A Public Sphere for Poetry, Nature, and Politics
In September of 1935, Paramount Pictures released a nine-minute film — Symphony in Black: A Rhapsody of Negro Life, an early cinematic depiction of African-American culture. It features Duke Ellington and his orchestra performing his first extended composition and stars Billie Holiday in her first filmed performance.
The one-reel movie, directed by Fred Waller, is made up of four parts: “The Laborers,” “A Triangle,” “A Hymn of Sorrow” and “Harlem Rhythm.” Holiday appears as a jilted and abused lover in “A Triangle.”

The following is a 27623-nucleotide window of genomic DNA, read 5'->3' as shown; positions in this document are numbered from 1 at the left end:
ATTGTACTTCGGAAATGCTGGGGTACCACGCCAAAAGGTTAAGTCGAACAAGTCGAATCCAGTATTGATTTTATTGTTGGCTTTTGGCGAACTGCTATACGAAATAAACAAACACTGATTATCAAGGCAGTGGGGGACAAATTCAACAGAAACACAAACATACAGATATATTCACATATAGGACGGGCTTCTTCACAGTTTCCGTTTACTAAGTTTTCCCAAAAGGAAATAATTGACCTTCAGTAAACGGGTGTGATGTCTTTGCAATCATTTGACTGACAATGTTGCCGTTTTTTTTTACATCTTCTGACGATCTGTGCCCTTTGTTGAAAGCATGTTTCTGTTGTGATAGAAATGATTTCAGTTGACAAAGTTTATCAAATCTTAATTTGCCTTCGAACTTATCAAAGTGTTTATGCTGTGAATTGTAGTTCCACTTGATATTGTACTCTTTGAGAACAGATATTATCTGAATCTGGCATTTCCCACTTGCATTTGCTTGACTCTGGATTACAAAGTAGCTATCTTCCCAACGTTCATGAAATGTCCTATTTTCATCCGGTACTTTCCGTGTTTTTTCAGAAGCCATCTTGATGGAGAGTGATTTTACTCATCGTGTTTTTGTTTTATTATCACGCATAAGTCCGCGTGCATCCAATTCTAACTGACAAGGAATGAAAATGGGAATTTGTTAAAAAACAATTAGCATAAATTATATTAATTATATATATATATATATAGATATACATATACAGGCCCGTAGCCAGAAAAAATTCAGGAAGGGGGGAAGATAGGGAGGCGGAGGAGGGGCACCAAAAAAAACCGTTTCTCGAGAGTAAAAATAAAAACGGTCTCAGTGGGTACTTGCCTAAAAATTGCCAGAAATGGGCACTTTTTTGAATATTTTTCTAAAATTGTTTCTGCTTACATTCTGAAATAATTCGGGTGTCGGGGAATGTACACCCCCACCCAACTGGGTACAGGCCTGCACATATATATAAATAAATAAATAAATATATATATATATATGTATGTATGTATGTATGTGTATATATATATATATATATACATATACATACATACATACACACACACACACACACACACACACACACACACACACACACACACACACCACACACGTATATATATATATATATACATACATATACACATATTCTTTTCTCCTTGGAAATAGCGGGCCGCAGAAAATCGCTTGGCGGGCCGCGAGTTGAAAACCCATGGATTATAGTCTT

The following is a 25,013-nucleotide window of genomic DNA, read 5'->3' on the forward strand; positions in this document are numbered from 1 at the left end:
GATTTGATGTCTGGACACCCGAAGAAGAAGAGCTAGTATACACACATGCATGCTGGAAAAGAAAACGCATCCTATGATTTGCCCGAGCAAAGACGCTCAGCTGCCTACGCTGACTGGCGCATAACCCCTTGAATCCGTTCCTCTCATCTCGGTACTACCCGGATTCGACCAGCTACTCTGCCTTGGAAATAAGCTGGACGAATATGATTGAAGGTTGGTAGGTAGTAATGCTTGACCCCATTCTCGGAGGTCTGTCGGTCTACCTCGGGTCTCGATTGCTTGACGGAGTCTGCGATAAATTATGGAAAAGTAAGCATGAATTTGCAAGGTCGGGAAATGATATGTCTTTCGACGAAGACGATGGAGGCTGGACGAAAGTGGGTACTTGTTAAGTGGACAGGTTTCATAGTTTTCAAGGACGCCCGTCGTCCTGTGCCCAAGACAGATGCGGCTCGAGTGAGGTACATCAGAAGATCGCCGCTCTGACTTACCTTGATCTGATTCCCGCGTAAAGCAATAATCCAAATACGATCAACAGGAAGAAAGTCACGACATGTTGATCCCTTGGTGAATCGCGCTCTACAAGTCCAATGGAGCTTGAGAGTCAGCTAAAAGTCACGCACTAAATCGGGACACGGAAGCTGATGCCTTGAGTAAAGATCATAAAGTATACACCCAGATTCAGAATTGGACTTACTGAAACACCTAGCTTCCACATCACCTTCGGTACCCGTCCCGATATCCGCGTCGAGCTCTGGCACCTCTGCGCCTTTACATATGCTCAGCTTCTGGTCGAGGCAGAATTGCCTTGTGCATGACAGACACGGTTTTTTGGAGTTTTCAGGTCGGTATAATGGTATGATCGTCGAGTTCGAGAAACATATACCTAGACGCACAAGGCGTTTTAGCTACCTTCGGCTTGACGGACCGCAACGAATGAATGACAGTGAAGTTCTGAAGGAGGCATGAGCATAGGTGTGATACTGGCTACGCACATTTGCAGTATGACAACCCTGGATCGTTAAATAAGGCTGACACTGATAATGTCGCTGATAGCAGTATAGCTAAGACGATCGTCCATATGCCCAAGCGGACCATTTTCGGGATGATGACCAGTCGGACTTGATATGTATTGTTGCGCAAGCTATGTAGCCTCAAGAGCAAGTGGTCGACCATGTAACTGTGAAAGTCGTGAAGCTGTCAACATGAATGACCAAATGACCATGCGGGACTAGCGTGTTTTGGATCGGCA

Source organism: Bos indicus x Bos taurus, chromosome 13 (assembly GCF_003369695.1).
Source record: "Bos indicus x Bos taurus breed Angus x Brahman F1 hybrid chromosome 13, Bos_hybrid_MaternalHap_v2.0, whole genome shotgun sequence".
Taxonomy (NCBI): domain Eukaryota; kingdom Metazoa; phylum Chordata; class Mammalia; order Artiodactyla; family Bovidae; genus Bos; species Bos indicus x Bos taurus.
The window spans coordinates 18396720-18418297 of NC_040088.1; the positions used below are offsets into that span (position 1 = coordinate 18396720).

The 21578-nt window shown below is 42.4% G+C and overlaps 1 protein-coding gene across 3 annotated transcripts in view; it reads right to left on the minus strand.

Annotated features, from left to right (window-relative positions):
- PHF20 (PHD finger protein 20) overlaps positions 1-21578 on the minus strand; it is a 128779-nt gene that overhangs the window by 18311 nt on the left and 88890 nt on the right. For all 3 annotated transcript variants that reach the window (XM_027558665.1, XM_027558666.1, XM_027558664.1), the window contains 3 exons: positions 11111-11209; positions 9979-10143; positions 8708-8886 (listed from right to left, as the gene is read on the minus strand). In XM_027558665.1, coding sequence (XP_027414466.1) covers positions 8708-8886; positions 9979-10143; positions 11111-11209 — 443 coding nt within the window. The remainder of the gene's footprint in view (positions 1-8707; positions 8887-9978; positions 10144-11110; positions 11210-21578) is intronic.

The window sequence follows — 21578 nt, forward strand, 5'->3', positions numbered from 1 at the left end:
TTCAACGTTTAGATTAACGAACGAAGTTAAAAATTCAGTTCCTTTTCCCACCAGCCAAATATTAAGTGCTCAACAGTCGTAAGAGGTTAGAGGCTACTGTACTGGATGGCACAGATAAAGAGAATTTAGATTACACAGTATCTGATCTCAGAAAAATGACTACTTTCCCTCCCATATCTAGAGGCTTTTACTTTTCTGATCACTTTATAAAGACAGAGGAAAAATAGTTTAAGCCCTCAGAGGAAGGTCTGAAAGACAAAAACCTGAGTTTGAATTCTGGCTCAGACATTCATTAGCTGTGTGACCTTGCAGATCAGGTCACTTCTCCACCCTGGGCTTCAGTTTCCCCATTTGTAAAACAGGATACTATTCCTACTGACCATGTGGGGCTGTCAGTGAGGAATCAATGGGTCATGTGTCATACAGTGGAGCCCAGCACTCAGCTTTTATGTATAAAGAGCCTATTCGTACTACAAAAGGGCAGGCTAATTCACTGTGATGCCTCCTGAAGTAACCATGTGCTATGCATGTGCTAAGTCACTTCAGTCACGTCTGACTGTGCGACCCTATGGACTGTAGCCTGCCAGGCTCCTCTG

The 19 year-old Holiday sings Ellington’s “Saddest Tale,” a song selected by the composer to fit the young singer’s style. “Saddest tale on land or sea,” begin the lyrics, “Was when my man walked out on me.”
Billie Holiday’s publicity photo for “Symphony in Black”